How To Explain Adoption to Your Adopted Child

There is an art to telling adopted children their story.

It is a certain way that snuffs out toxic shame and helps us adoptees go on after a trauma or multiple traumas.

It truly is an art.

Without the right artful approach, your child may silently reaffirm the lie that “my life is a mistake.”

Some parents are scared to death to tell their kids about their adoption. Where do I start? I know my child is already hurting and I don’t want to blow it by what I say and hurt them further. I love this kiddo more than life itself and I want to get this right. But, how can I talk about something that is so complex to my child? What are the right words? Will she understand?

But, don’t be afraid, parents. There is an artful way.

The lie–“your life is a mistake”–came into clear view for me after my birth mother rejected me after our tumultuous reunion. By God’s grace, I have worked through this issue and would like to share it with you. Perhaps, it will help someone parenting an adopted or foster child. I hope so.

What we’re talking about here is really foundational to your child’s healthy identity. Important stuff here.

What Not to Say

Here are some common ways of sharing adoption with your child:

  • Your birth mother loved you so much that she gave you to us. (If that’s what love is, I don’t want anything to do with it.)
  • We couldn’t have kids of our own so we adapted you. (Ouch!)
  • We had only daughters and wanted a son, so we adopted you. (Gee thanks.)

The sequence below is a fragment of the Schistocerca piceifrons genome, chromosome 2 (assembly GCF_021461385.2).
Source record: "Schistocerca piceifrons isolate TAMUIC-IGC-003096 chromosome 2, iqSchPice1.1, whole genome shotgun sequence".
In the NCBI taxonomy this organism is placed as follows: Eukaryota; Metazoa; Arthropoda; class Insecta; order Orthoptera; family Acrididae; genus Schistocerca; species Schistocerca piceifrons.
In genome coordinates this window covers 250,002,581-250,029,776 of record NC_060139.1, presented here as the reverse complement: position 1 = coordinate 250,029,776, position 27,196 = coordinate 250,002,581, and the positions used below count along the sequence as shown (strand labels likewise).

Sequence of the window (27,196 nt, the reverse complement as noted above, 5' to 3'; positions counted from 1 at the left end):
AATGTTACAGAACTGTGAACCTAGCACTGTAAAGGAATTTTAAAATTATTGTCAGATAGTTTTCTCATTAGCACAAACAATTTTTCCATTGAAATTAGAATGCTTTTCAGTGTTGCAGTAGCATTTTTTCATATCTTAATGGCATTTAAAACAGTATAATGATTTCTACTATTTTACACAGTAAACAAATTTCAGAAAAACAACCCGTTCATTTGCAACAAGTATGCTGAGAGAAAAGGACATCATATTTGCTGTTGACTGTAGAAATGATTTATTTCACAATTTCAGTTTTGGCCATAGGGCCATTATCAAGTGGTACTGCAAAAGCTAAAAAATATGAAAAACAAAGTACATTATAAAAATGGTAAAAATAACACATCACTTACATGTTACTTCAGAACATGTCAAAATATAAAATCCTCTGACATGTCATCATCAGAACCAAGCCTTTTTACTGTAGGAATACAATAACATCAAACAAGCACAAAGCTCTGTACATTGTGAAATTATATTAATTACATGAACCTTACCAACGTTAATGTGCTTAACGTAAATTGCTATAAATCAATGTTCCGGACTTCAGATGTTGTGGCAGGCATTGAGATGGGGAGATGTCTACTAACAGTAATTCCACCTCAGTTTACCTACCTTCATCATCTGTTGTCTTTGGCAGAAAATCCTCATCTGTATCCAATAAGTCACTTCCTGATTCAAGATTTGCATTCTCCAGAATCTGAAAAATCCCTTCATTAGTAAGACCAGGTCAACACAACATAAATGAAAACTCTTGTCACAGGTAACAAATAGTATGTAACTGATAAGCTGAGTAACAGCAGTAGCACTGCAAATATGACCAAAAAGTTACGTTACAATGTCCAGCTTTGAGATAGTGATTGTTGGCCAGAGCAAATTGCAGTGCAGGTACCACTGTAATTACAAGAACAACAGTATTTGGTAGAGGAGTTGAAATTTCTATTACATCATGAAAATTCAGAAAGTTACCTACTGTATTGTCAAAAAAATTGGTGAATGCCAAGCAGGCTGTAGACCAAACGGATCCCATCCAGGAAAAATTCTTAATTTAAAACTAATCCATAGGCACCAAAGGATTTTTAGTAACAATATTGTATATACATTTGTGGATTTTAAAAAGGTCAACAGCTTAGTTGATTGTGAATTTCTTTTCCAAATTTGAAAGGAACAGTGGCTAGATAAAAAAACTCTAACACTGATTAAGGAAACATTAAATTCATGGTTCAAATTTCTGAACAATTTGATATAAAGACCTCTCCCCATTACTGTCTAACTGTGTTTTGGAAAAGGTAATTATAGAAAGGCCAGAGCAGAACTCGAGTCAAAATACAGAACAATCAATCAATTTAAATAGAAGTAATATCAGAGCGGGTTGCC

• Your mother was not able to take care of you. (What was wrong with me?)
  • Adoption is so wonderful. Remember…you are a chosen child, special as can be. (So, it isn’t okay to just be myself?)

How does all that register with an adopted child?

It’s crazy making.

Suggestions for An Artful Approach

I had to go back to the beginning. The very beginning. To God.

I realize now that my life began in eternity past, in the heart of God my Heavenly Father. He was the first to think of me and love me. Then, I was born on planet earth. And there were some bumps along the way. But those bumps never changed God’s love for me. My life will never end. My last breath on earth will be my first in Heaven.

Here are some points from my perspective on an artful approach with your children:

  1. Tell her she is God’s idea.
  2. Show her where her life began (Father’s heart).

  3. Explain bumps in the road after she entered planet earth. (Bumps are the really, really hard things…like adoption, like losing your birth family, like not knowing us when we. were placed in our home, like feeling something inside isn’t right.)

  4. Help her make a timeline of her life. Feel free to use the timeline I’ve created. You may make copies of it.

I wish you all the best, parents.

You can do it!


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